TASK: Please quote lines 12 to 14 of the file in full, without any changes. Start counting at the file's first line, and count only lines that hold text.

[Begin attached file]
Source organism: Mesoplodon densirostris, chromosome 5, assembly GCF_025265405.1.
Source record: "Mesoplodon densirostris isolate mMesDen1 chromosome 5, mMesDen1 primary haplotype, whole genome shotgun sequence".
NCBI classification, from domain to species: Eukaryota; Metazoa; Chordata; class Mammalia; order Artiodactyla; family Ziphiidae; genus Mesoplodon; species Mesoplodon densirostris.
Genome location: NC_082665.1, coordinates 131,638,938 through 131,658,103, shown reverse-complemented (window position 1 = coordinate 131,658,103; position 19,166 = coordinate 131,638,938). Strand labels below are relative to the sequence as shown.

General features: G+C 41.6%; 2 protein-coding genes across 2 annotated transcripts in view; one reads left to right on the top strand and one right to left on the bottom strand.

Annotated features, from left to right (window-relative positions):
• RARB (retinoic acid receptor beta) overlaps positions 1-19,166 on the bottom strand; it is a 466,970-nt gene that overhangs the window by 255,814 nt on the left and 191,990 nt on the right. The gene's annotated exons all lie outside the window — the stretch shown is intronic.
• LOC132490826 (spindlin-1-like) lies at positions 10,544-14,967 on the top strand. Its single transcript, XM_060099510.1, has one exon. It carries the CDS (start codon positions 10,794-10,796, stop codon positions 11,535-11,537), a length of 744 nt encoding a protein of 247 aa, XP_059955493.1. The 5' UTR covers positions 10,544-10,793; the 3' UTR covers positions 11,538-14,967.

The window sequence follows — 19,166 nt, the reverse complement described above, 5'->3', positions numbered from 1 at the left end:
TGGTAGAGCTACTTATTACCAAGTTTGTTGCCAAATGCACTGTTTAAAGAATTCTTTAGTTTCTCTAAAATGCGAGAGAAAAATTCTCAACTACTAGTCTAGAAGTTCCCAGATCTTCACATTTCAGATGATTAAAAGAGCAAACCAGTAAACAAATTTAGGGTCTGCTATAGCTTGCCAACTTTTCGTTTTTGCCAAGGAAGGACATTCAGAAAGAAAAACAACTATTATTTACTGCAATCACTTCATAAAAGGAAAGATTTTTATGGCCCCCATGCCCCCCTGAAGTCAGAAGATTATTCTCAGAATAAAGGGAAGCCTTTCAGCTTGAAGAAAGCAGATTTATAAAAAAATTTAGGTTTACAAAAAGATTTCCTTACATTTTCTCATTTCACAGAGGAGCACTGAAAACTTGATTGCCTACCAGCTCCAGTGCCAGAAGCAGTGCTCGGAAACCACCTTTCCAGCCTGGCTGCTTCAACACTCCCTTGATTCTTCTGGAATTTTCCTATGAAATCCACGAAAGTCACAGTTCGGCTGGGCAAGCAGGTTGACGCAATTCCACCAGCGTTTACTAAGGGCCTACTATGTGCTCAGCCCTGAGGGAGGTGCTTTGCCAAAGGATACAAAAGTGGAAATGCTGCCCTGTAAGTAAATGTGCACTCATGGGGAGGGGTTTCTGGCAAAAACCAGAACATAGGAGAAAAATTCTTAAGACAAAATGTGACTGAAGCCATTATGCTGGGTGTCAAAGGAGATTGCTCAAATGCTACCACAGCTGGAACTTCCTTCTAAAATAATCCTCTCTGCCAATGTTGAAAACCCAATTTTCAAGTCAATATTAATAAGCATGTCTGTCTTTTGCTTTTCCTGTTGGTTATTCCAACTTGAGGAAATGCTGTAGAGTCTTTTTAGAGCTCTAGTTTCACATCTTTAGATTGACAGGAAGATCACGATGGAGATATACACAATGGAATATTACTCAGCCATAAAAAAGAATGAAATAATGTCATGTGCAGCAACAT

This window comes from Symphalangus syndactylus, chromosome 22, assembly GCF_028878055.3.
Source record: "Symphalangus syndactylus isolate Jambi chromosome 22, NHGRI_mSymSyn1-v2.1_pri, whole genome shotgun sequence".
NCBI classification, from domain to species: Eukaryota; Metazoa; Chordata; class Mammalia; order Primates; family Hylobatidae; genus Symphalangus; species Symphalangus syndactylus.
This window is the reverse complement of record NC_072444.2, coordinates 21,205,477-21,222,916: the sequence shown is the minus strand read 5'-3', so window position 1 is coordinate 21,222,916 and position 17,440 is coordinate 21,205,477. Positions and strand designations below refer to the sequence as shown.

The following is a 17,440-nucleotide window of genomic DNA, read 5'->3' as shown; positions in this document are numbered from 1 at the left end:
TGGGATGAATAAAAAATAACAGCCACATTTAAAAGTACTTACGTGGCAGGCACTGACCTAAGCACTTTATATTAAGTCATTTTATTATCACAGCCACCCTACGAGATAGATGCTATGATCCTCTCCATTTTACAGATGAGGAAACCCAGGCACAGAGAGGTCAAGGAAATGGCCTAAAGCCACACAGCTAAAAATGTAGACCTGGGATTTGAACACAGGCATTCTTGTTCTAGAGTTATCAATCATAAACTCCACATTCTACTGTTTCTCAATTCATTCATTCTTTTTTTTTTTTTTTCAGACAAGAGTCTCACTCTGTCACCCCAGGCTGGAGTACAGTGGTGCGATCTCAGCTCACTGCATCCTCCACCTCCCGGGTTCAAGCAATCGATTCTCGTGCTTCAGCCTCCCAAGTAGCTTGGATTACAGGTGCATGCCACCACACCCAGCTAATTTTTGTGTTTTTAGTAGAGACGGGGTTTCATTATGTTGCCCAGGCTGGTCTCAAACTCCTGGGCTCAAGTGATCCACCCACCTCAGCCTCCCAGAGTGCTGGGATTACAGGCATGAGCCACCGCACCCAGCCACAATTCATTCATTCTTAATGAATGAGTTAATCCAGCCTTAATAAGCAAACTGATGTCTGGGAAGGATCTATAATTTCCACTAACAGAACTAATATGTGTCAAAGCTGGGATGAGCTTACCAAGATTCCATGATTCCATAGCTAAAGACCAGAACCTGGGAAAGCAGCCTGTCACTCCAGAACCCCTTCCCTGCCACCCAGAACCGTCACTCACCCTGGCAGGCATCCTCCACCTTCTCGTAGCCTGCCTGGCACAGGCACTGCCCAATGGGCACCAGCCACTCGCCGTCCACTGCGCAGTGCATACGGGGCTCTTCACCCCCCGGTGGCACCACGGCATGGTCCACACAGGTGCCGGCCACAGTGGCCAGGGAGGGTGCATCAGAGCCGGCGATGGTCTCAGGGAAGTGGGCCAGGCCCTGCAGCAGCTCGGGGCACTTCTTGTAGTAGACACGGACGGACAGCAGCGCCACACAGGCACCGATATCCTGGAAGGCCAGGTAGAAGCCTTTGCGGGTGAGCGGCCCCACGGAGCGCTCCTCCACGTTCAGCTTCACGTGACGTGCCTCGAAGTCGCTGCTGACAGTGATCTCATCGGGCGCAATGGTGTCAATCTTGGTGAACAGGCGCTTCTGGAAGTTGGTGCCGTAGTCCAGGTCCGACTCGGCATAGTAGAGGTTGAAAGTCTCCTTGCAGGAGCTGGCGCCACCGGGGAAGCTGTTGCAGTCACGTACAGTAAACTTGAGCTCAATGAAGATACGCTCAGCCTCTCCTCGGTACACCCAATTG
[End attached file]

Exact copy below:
Source record: "Symphalangus syndactylus isolate Jambi chromosome 22, NHGRI_mSymSyn1-v2.1_pri, whole genome shotgun sequence".
NCBI classification, from domain to species: Eukaryota; Metazoa; Chordata; class Mammalia; order Primates; family Hylobatidae; genus Symphalangus; species Symphalangus syndactylus.
This window is the reverse complement of record NC_072444.2, coordinates 21,205,477-21,222,916: the sequence shown is the minus strand read 5'-3', so window position 1 is coordinate 21,222,916 and position 17,440 is coordinate 21,205,477. Positions and strand designations below refer to the sequence as shown.